It’s not you, it’s me.
Actually, it’s a little bit you. A couple weeks ago you sent an email to your customers that thoroughly pissed me off. (But thanks for the writing prompt. I’ve got a post in the works because of that gem.) You don’t treat your employees well. In fact, you flout fair labor laws. Lunch breaks? Who needs them? Reliable receipt of wages? Thanks bank for waiving that overdraft fee when my paycheck didn’t show.
I could shrug all this off, like so many do, such as my lovely co-workers, if leaving you didn’t mean a significant act of self-care. You see, about a month ago depression started lurking. He was sneaking up behind me like a cartoon villain. I’ve learned to listen for the floorboards creaking underneath his overly-exaggerated, be-vewy-vewy-quiet foot steps. Gotcha!
Depression is descending upon me, but why the hell for? Thanks to some good ol’ cognitive behavioral therapy, I’ve discovered my job has loosed the depression. I hate my job. I would likely hate any retail job. That’s why I say it’s me. I need more brain work and less run-around-the-store-like-the-world-is-on-fire work. I need weekends with my husband and friends. I need at least a living wage. I need to not work at this job anymore.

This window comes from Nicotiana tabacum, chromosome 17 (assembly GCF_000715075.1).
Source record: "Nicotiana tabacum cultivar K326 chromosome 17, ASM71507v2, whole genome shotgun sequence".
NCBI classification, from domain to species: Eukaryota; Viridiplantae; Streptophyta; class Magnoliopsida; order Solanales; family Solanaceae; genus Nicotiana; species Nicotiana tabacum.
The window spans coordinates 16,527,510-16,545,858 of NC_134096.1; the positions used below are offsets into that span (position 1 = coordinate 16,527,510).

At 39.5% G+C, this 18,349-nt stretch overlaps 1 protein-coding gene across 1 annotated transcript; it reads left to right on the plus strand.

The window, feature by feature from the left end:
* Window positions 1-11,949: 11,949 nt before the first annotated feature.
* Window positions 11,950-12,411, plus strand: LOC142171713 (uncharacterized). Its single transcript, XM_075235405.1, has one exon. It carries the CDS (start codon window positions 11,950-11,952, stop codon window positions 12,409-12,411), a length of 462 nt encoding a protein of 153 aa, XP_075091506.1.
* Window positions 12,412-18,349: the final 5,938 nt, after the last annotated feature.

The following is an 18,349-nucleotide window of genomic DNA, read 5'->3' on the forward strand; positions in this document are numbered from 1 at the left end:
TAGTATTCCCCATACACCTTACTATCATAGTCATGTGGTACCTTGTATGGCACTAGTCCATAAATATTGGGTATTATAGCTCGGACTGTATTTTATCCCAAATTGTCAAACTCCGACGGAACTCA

So, in this supreme act of privilege, dear employer, I’m making a clean break. No notice. “SELF CARE,” I cry. And with that I see an escape hatch of hope. I’m outta here, depression. See you next time. (There’s always a next time.)
Did you notice that part where I mentioned privilege? That I can just quit my job on a Friday morning without consequence is a luxury. It was an easier act because I fortuitously have a freelance job lined up starting next week. I have an approximate 5-week net of dependable income to fall on. That I have this, is also a privilege–a combination of education, professional work, and access to mental health care. I also have an equally-educated, privileged, white male husband who has a kick-ass job and income that can bridge any gaps in my employment. Again, I’m privileged out the wazoo.
My point on privilege, dear all employers, is the work environments you cultivate, the people you hire to be in charge, the shit-ass job opportunities you provide are making us sick. You’re asbestos to our mental health. I can count on at least one hand people I know who are a)depressed, b)can attribute at least part of their depression to their jobs, and c)cannot afford to leave the jobs that are making them sick.
Again, I see a hole in the wall, a bit of hope. I’ve recently learned of the existence of organizations like Companies that Care. I long for a socially responsible employer. I hope like hell I find one of you in the weeks to come.